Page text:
Your attempt at a witty comment doesn't come off as a strong character trait when you cant be straight forward, and have to resort to petty passive aggressive comments on a different thread. But I am not passive aggressive so I'll speak to you directly.
As a matter of fact people are special little snowflakes and no everyones body does not work the same. Your big words are pretty and take up a lot of space, but they lack common sense.
We have created multiple medications bc there are some people that certain medicines 'don't work' for. There are people whose headaches are not cured by medicine that easily works for another. There are anti depressants that work for some people and not for others. There are people who can take birth control and those that can not. There are people whose body responds to medications with side effects and others who don't. And there are more than enough situations where people have something wrong with them and doctors don't know what's wrong or how to cure it - as well as conditions that are described as "scientists don't know what causes this" - without it including a rare medical condition. Just as there are random situations where people are healed, or become well, randomly wake up from comas, live when they're told they're going to die, and on and on.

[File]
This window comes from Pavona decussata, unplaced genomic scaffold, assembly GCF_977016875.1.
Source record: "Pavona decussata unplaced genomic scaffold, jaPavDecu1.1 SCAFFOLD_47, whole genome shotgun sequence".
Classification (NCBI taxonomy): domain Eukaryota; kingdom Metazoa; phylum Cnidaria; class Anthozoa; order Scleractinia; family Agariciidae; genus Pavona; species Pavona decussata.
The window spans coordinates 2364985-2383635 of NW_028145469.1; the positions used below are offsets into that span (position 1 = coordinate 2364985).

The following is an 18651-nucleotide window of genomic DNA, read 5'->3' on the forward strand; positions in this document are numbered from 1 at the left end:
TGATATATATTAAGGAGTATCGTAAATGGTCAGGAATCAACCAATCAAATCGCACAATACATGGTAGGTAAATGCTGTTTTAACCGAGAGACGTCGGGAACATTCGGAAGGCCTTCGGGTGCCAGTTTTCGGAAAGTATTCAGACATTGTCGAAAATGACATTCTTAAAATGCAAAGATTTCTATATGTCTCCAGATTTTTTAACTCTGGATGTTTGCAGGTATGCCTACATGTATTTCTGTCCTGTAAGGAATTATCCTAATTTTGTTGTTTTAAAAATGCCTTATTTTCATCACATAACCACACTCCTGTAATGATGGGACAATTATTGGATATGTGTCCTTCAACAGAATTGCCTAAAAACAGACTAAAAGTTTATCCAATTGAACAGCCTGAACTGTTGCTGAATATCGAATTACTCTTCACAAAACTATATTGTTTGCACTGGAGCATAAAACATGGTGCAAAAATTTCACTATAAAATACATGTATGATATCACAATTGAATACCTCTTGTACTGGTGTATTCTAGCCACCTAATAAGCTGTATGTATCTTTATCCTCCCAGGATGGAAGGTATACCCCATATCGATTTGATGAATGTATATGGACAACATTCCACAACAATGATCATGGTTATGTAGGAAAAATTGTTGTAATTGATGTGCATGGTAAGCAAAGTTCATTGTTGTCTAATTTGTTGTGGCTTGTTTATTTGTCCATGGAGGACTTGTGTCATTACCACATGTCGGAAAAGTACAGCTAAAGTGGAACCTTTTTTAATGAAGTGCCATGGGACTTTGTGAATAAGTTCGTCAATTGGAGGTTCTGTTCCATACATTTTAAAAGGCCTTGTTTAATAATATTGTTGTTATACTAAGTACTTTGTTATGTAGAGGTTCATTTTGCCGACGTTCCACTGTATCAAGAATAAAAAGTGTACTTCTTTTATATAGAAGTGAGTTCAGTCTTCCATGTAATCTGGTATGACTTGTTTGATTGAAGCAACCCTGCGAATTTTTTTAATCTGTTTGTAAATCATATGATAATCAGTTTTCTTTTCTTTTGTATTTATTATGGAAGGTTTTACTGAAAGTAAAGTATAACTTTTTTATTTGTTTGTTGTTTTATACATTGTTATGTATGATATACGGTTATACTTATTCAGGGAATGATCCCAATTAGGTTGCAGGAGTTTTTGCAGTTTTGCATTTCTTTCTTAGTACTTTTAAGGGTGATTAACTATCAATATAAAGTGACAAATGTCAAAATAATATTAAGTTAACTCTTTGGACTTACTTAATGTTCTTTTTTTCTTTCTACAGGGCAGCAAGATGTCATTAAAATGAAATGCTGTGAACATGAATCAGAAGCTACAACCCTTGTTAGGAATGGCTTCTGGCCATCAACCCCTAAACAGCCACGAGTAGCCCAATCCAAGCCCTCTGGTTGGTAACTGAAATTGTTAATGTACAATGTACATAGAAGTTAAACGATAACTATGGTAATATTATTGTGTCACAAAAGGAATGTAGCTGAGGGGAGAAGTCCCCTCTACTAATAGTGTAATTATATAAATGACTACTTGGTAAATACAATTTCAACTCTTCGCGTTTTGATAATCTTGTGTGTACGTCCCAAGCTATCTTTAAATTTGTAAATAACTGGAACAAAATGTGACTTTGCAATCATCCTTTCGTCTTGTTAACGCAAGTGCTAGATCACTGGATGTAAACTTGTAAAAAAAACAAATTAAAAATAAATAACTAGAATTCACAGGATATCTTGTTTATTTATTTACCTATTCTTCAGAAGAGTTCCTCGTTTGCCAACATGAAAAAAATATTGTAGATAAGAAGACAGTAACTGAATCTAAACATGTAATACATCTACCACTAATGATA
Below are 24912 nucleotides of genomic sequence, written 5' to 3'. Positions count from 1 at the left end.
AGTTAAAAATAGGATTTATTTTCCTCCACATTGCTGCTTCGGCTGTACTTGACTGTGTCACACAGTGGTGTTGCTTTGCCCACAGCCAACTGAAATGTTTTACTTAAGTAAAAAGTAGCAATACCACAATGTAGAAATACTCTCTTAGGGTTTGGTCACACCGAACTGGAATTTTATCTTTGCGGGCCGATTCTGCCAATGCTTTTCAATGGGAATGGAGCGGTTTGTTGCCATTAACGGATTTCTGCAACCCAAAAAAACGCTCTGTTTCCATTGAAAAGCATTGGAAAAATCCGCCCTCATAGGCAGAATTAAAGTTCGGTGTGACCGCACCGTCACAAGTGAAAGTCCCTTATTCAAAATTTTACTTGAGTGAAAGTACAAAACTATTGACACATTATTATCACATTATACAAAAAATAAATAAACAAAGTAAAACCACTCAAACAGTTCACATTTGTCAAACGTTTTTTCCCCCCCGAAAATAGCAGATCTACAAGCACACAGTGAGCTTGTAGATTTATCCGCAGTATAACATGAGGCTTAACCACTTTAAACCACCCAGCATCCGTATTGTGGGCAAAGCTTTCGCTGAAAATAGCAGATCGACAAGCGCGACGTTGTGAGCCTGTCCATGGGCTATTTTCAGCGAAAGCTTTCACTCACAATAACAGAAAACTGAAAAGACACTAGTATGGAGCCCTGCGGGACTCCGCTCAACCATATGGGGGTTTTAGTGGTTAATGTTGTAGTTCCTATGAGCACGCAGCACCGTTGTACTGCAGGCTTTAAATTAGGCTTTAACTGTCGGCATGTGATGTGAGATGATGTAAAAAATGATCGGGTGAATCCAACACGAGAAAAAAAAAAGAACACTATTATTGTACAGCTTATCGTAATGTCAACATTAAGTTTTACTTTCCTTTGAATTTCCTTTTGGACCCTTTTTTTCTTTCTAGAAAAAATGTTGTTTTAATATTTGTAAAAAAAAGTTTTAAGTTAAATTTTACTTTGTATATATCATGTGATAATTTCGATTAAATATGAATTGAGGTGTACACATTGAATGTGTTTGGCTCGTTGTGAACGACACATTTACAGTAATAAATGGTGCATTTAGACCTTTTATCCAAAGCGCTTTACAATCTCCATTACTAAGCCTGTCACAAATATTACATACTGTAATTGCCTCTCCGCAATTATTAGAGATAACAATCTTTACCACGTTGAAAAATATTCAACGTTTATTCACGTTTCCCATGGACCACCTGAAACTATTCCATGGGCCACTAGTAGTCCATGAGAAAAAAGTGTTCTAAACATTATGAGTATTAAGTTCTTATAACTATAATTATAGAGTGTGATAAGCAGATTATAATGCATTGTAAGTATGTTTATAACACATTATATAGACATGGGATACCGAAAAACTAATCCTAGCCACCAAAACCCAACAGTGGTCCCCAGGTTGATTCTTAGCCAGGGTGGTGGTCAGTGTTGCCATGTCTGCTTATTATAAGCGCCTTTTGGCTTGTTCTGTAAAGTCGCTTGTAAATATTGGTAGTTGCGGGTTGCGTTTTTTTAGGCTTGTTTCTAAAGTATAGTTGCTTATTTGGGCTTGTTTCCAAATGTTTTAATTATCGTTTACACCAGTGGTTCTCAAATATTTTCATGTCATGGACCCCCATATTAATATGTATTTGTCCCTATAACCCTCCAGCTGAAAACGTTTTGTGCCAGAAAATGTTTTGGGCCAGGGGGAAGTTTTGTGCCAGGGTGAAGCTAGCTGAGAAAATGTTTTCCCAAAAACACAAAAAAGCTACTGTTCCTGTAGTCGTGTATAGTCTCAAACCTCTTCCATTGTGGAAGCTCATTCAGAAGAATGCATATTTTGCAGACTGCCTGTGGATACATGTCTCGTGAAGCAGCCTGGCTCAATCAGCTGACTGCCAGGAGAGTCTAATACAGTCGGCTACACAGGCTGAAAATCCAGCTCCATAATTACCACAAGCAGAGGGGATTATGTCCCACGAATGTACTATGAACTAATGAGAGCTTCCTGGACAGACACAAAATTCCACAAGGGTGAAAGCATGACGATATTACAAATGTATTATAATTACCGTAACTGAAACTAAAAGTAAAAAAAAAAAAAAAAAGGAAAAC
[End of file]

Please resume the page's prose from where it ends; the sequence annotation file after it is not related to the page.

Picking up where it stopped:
So yes, people are different, and while we all have the same parts and they work relatively the same way, the human body can react differently to the same thing, from one person to the next. And if everything was that easily determined and if everyone was built exactly the same, we would be robots, not han beimgs, and we'd have the answers for a lot more health conditions than we do.
So, you're just wrong. You read a book very well, but you need to be able to look outside of the box.
Lets not forget what we learned in elementary school - that scientific evidence is based on experimentation, not on inherently known facts. Most medications were discovered while scientists were trying to cure one condition and through tests discovered that the medication actually turned out curing another. Thats called a discovery.
Eta: I misread the original quote and did not mean to randomly wig out on curlylaura. So I'm sorry curlylaura. My opinion still stands. My direction was off.
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